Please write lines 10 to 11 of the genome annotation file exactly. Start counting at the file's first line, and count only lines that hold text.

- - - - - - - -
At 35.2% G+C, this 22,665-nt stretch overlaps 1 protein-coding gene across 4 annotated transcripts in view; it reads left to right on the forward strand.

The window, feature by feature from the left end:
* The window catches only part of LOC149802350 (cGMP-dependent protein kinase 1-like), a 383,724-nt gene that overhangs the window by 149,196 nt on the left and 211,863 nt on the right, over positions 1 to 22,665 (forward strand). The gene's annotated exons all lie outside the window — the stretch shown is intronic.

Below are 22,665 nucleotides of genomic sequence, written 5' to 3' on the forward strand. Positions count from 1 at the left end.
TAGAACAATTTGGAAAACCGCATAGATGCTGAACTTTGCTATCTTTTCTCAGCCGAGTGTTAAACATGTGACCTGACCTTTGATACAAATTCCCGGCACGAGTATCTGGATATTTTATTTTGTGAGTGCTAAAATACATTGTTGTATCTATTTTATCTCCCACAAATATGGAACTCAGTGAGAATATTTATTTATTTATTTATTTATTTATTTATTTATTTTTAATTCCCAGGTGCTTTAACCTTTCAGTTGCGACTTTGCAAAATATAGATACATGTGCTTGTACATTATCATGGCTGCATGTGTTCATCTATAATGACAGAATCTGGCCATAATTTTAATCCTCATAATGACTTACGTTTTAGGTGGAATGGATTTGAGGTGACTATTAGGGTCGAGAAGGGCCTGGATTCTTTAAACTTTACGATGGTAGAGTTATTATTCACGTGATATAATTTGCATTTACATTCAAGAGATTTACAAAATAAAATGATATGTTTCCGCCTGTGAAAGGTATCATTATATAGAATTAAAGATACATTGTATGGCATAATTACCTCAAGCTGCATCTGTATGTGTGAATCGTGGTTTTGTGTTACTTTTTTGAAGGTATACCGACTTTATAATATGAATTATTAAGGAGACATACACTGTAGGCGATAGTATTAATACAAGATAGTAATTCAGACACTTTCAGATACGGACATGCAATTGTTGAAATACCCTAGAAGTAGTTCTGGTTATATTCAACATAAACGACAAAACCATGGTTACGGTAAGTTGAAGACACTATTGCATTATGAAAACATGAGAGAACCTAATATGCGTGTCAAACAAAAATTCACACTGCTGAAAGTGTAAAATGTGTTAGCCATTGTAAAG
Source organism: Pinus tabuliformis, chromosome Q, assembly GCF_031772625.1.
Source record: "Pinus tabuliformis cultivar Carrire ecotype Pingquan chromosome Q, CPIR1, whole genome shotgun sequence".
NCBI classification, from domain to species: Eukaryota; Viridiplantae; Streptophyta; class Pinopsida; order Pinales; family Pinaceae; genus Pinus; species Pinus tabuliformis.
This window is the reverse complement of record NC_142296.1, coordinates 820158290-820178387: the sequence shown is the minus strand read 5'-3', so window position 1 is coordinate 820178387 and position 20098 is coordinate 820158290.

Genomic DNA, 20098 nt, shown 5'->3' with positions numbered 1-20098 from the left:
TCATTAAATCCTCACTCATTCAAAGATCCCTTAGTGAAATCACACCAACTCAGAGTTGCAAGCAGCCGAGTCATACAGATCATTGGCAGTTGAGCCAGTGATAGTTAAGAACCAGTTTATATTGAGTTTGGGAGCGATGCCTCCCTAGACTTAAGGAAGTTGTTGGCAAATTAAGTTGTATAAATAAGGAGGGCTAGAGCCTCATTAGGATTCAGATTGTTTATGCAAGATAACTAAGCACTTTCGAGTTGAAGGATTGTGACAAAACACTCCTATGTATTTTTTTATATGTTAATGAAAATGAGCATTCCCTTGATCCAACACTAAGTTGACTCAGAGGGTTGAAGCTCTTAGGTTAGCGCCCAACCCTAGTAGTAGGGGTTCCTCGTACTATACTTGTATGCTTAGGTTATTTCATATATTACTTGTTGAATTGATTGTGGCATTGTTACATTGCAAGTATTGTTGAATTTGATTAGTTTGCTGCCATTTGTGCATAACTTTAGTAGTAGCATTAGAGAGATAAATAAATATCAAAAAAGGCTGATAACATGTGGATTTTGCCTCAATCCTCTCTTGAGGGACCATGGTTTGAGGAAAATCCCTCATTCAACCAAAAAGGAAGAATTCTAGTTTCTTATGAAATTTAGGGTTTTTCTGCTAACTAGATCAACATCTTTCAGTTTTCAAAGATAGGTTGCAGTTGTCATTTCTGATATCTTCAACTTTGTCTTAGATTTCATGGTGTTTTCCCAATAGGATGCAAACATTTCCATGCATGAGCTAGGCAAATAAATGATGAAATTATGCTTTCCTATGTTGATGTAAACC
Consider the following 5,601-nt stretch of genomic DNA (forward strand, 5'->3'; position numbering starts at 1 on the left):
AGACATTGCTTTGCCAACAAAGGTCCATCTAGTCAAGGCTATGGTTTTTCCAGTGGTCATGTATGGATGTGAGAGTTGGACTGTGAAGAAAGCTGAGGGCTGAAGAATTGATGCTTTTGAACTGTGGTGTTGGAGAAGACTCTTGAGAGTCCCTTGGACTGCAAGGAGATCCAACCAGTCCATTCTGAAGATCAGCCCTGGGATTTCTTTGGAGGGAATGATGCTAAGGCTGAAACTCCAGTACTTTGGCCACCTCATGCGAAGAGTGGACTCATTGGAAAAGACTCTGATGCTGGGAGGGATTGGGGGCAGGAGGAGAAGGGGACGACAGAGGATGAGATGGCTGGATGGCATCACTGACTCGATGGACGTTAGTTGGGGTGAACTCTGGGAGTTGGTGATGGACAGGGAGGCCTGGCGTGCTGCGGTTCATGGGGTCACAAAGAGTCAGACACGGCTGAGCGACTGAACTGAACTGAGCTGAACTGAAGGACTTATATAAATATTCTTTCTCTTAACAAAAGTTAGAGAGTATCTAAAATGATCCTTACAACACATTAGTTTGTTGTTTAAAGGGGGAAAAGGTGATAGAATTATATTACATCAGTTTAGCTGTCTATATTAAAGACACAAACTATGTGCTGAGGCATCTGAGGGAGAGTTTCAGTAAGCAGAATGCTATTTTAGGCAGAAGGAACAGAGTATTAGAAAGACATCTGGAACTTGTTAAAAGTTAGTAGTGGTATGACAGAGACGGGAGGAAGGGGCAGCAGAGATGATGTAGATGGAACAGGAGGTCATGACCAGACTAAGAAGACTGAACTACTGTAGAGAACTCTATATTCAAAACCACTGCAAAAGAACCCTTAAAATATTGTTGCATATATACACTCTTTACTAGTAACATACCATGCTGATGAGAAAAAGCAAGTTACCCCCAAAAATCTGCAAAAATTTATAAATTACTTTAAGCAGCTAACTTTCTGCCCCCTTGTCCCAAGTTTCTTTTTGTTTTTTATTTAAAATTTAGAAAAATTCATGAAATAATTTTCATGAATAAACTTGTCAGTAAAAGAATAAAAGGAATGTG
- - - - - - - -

Genomic DNA, 20098 nt, shown 5'->3' with positions numbered 1-20098 from the left:
TCATTAAATCCTCACTCATTCAAAGATCCCTTAGTGAAATCACACCAACTCAGAGTTGCAAGCAGCCGAGTCATACAGATCATTGGCAGTTGAGCCAGTGATAGTTAAGAACCAGTTTATATTGAGTTTGGGAGCGATGCCTCCCTAGACTTAAGGAAGTTGTTGGCAAATTAAGTTGTATAAATAAGGAGGGCTAGAGCCTCATTAGGATTCAGATTGTTTATGCAAGATAACTAAGCACTTTCGAGTTGAAGGATTGTGACAAAACACTCCTATGTATTTTTTTATATGTTAATGAAAATGAGCATTCCCTTGATCCAACACTAAGTTGACTCAGAGGGTTGAAGCTCTTAGGTTAGCGCCCAACCCTAGTAGTAGGGGTTCCTCGTACTATACTTGTATGCTTAGGTTATTTCATATATTACTTGTTGAATTGATTGTGGCATTGTTACATTGCAAGTATTGTTGAATTTGATTAGTTTGCTGCCATTTGTGCATAACTTTAGTAGTAGCATTAGAGAGATAAATAAATATCAAAAAAGGCTGATAACATGTGGATTTTGCCTCAATCCTCTCTTGAGGGACCATGGTTTGAGGAAAATCCCTCATTCAACCAAAAAGGAAGAATTCTAGTTTCTTATGAAATTTAGGGTTTTTCTGCTAACTAGATCAACATCTTTCAGTTTTCAAAGATAGGTTGCAGTTGTCATTTCTGATATCTTCAACTTTGTCTTAGATTTCATGGTGTTTTCCCAATAGGATGCAAACATTTCCATGCATGAGCTAGGCAAATAAATGATGAAATTATGCTTTCCTATGTTGATGTAAACC